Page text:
9 Things I Wish I Knew Before Starting a Business

9 Things I Wish I Knew Before Starting a Business

Starting a business isn’t easy. Nothing ever goes as planned. You put in more hours than expected. And there’s a lot of trial and error along the way.

The funny thing? Business owners are more than willing to go through all of this when chasing their dream. But, that doesn’t mean that they wouldn’t go back and change some things to make the beginnings of their startup run more smoothly.

From my own personal struggles and mistakes, here are nine things that I wish I had known before starting a business.

1. Your business is your first priority.

Here’s one of the biggest a-ha moments I’ve experienced as a business owner; you only spend a small percentage of your time doing what you love. Instead, you’re going to spend a majority of your time doing business oriented tasks like marketing, networking, developing strategies, and administrative tasks like invoicing and payroll.

In other words, if you open-up a bakery because you’ve always loved to bake and you have a knack for it, you have to realize that you’re a business owner and not a baker.

2. How to manage cash flow.

Managing cash flow is one of the most important tasks that a small business owner must be aware of. It’s the lifeblood of your business, after all. But, so many business owners start spending money carelessly on unnecessary expenses or trying to build a product that no one really wants.

Make sure that you justify every expense and create a monthly budget so that you know exactly where you money is going.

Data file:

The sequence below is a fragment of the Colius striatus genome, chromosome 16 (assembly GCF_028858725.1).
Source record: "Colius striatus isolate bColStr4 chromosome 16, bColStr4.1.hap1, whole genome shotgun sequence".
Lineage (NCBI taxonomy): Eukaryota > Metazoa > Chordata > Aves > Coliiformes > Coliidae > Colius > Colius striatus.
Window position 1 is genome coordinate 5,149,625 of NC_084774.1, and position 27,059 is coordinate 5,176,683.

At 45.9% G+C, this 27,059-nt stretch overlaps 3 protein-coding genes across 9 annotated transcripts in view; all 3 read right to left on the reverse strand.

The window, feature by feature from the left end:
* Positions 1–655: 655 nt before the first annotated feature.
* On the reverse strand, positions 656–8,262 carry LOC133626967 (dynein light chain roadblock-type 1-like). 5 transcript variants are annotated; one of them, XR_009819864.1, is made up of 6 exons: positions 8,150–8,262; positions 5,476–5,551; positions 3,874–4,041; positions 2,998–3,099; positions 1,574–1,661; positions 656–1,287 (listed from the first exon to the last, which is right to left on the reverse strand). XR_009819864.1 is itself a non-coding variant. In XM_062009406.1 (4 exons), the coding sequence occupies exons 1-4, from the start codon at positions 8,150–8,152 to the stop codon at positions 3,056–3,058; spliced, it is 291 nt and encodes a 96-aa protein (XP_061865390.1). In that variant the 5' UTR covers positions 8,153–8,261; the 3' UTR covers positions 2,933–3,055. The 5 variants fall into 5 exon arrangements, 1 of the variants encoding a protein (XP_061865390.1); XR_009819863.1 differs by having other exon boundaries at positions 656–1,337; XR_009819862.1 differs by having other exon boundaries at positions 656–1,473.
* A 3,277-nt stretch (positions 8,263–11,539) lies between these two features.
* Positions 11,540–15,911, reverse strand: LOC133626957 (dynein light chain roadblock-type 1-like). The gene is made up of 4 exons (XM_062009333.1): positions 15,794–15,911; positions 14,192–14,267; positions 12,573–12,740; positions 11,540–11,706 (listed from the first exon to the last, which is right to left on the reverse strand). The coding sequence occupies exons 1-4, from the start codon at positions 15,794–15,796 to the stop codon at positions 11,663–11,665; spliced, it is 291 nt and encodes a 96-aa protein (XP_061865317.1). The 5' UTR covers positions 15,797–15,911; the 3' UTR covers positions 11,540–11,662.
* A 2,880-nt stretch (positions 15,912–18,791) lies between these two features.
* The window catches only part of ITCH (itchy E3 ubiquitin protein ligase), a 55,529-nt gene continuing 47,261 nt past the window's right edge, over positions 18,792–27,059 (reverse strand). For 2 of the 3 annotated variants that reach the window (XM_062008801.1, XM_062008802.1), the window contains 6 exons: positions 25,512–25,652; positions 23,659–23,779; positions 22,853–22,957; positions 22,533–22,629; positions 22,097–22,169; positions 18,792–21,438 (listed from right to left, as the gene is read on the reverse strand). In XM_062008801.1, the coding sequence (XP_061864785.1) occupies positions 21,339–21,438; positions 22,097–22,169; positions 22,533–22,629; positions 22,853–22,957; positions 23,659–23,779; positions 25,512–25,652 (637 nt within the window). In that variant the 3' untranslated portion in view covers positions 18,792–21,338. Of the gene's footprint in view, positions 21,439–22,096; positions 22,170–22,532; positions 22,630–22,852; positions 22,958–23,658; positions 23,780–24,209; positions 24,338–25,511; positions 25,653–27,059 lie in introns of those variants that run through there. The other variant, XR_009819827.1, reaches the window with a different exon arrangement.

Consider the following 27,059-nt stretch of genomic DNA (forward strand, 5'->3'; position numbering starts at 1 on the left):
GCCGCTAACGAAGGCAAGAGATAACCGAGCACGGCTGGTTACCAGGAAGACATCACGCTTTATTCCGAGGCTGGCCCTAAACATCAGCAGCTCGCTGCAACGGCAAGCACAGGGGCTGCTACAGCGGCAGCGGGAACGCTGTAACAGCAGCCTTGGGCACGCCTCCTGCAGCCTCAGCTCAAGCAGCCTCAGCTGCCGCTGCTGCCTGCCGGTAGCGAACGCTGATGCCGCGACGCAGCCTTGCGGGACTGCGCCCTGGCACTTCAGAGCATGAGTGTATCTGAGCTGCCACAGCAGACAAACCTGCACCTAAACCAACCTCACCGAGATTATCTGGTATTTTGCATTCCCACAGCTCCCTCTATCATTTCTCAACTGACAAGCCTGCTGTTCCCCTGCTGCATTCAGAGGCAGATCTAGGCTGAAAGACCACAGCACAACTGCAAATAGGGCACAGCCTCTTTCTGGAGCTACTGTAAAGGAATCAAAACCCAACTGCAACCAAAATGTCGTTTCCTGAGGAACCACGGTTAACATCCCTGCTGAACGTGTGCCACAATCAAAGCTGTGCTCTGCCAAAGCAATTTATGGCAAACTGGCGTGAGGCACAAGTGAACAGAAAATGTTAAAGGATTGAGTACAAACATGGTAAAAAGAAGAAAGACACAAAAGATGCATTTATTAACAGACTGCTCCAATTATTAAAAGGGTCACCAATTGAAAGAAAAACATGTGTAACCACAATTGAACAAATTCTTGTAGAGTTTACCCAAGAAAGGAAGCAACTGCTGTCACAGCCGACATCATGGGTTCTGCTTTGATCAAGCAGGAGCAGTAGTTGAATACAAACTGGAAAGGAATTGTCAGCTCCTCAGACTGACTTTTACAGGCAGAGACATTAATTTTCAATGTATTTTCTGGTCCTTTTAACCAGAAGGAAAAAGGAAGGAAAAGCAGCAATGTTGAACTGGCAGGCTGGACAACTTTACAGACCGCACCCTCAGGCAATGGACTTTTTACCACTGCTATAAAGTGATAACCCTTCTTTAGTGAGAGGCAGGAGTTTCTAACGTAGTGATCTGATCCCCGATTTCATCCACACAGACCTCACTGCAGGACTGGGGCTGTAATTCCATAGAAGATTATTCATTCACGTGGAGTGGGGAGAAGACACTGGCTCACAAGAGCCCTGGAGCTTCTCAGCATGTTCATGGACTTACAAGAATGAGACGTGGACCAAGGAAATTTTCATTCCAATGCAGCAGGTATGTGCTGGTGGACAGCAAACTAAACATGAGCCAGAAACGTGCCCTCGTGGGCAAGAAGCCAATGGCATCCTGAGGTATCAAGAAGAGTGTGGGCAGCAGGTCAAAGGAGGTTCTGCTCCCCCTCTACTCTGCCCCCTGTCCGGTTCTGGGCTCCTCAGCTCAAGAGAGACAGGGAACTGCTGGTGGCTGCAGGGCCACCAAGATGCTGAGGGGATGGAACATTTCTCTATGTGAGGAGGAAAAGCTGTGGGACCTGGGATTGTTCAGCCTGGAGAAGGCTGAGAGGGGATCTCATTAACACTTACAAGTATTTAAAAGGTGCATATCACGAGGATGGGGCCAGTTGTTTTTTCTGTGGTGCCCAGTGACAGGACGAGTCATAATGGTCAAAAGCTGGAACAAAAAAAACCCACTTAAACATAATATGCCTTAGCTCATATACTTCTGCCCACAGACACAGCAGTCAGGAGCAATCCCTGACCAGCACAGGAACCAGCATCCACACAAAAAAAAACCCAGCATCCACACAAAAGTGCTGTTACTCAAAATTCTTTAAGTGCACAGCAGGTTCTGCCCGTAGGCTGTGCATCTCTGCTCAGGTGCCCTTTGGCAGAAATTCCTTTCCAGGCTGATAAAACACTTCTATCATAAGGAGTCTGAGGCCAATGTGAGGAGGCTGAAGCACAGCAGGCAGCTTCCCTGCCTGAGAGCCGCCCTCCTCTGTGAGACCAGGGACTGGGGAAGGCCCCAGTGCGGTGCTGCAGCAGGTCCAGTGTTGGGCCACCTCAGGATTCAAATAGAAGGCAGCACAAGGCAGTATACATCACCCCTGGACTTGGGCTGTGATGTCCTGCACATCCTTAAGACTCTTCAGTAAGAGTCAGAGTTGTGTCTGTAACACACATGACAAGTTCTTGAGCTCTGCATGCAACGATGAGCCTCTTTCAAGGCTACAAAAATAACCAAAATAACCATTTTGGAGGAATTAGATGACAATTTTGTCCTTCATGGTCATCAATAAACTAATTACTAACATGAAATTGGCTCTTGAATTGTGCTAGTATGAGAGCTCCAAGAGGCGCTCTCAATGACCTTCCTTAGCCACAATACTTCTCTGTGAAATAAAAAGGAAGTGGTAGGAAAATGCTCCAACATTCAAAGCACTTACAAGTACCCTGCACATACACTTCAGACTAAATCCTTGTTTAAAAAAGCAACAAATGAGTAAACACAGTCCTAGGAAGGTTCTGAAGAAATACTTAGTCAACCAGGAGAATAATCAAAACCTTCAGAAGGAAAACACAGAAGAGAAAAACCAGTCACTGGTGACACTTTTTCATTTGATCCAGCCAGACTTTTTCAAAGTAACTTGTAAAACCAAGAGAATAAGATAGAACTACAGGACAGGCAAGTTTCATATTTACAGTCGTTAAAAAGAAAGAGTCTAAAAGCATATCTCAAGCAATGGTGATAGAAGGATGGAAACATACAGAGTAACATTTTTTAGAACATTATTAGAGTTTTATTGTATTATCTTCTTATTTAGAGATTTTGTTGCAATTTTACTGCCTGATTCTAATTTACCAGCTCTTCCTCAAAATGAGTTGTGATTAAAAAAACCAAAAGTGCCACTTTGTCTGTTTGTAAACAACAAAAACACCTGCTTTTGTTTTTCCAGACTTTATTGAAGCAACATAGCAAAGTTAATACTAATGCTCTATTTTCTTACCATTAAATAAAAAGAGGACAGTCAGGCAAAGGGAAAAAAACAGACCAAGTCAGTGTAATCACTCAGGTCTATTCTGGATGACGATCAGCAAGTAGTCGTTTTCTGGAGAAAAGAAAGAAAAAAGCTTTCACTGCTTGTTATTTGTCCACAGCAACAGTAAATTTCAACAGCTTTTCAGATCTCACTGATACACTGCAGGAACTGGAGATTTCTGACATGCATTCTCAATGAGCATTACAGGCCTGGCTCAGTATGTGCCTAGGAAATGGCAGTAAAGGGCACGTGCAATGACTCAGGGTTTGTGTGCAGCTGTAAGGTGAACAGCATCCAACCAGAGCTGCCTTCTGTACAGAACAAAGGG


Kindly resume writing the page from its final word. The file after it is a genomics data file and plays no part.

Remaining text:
3. Start an email list...asap.

Never underestimate the power of email. It’s the most effective way to communicate with customers and generate leads for your business.

Start building your email list from day one. In fact, start building your list before you even launch your blog or any social media accounts. It’s that important.

To get started, try these simple tactics;

  • Create incredible content.
  • Include an “Email to a Friend” button.
  • Host a contest or giveaway.
  • Segment your lists so that you can send the right message to to the right person.
  • Partner with another business for a co-marketing event or offer.
  • Gather email addresses offline at trade shows or industry events.

4. Get the Right Tools

There are an endless amount of tool, many of which that are free, that can help business owners launch and maintain their business with ease. If I had known about these tools I would have saved a ton of time and money - and reduced my stress level - since that can assist me with everything from invoicing to market research to scheduling social media posts.

Need some suggestions? Here are 200 amazing and essential tools and resources that every business owner should possess.

5. Focus on helping people, not making money.

I get it. You have bills to pay. But, starting a business simply because you think it’s going to make you a millionaire is one of the surefire ways to fail.